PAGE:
Interview Techniques – after the “I’m sorry” letter

Wednesday, February 11th, 2009 - interview techniques, job application rejection, job interview, tutorial


Job Interview

James, I think your cover's blown!
Creative Commons License photo credit: laverrue

Maz asks: I received a unsuccessful interview reply. I liked the company and I expected the job.Id like to reply?
I really like the company, and expected the job. I went for the interview after CV selection. The interview was very promising and I was more confident about getting the job. I was expected this kind of opportunity for a long time.
The interviewer send an email stating:

I’m sorry to say that you have been unsuccessful for this position. As outlined at the interview there were several applicants for the position and an alternative applicant’s skill-set and experience more closely matched our requirements. Please don’t be put off from applying for any other positions within (the company name) that you see. I would like to thank you for your time at the interview and wish you all the best in your search for employment.

I am very interested to reply for this email. How can I reply to him. Please help me. Thank you

In answer:

I am sorry to hear about your disappointment Maz. It’s always disappointing to be rejected, especially when you had so much confidence in yourself and the company.

The question is – what is the purpose of your need to reply?

  • If you’re interested in writing back to try to convince them to give you another try, then you have to accept that the eMail stated that another applicant was hired. The position is no longer open and available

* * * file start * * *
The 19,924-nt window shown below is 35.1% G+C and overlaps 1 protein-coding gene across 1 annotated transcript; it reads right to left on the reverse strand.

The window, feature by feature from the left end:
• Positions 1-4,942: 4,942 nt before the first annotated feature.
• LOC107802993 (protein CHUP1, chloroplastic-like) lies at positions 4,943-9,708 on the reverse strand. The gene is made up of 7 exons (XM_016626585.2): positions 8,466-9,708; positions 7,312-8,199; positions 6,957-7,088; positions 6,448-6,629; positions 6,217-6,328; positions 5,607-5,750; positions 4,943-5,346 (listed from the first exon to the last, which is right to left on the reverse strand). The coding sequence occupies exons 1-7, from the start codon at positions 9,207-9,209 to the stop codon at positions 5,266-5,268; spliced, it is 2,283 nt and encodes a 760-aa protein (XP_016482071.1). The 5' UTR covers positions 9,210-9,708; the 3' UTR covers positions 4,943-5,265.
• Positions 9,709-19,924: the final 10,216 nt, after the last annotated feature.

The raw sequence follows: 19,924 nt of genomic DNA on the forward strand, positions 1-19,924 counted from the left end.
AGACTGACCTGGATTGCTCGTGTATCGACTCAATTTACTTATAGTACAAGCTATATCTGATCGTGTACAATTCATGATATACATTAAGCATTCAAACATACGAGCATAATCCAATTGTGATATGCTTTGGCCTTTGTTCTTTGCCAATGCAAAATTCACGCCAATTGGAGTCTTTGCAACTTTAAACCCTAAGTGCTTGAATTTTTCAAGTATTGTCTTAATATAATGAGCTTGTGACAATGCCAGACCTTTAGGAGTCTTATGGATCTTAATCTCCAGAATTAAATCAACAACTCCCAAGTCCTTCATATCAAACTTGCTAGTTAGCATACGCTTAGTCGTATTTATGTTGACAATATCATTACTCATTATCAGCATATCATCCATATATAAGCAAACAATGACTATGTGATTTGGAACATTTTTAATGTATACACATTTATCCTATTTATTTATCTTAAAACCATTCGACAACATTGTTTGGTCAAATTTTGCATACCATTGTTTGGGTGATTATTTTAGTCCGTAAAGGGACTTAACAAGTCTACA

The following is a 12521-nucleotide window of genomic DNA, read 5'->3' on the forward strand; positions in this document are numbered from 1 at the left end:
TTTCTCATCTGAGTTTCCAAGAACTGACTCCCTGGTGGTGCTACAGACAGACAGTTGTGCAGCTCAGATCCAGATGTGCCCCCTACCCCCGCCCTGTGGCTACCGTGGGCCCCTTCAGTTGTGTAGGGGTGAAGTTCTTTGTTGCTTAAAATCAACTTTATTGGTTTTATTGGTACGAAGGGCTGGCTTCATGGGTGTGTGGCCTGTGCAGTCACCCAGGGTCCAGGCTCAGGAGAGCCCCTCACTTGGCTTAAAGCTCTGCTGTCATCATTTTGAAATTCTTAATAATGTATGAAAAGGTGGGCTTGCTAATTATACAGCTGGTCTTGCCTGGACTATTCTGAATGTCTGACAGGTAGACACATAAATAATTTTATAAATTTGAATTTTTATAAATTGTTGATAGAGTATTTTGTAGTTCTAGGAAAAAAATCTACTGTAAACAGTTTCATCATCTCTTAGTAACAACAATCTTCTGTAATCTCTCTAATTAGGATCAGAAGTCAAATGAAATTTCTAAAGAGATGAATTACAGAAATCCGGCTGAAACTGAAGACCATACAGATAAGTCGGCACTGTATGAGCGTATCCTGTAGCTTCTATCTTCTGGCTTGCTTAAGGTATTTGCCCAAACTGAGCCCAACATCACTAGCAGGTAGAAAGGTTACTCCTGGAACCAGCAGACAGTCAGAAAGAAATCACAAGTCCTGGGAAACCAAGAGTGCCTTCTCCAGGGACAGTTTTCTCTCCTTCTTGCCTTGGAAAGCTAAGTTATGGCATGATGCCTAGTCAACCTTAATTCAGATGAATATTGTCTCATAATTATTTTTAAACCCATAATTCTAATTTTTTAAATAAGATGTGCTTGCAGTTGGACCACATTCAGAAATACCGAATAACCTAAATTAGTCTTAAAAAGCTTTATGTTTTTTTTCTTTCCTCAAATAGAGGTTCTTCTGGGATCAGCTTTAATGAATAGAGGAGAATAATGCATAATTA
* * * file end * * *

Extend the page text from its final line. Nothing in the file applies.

• If it is to through abuse at them, then forget it!

However, if your purpose is to improve your performance at your next interview – all applicants whether they get the job or are rejected, so ask for feedback – then there is purpose and gain in that for both parties.

I would write a simple and formal three paragraph letter:

  • Explain why you are writing – thank them for the interview and request feedback
  • Mention that it was a pleasure meeting everyone, and that as they expressed in their letter you hope to work with them in the future and to keep you in mind if a position opens that meets your skill-set
  • In the mean time, as a personal favour you would be appreciative of any feedback they can give you to help improve your next job application towards success

I bet if you go back in six months time and assuming you performed well at interview, that letter and you will still be in the HR managers mind. In the mean time, you will have gained valuable feedback – and probably a job.

Additional, in 1 in 10cases, the person they hired will be a bad fit and either quit or get fired within the first 90 days and you just might be their second choice. If they come calling, you can almost dictate your own terms.

Good Luck!

If you need help on improving your job application, use our Free CV Review service. If you need an interview winning solution, sign-up for our Professional CV service

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One Response to “Interview Techniques – after the “I’m sorry” letter”

  1. Sue Says:

    Good information! I wasn’t sure at first, but it turned out to be very useful. Thank You – Sue

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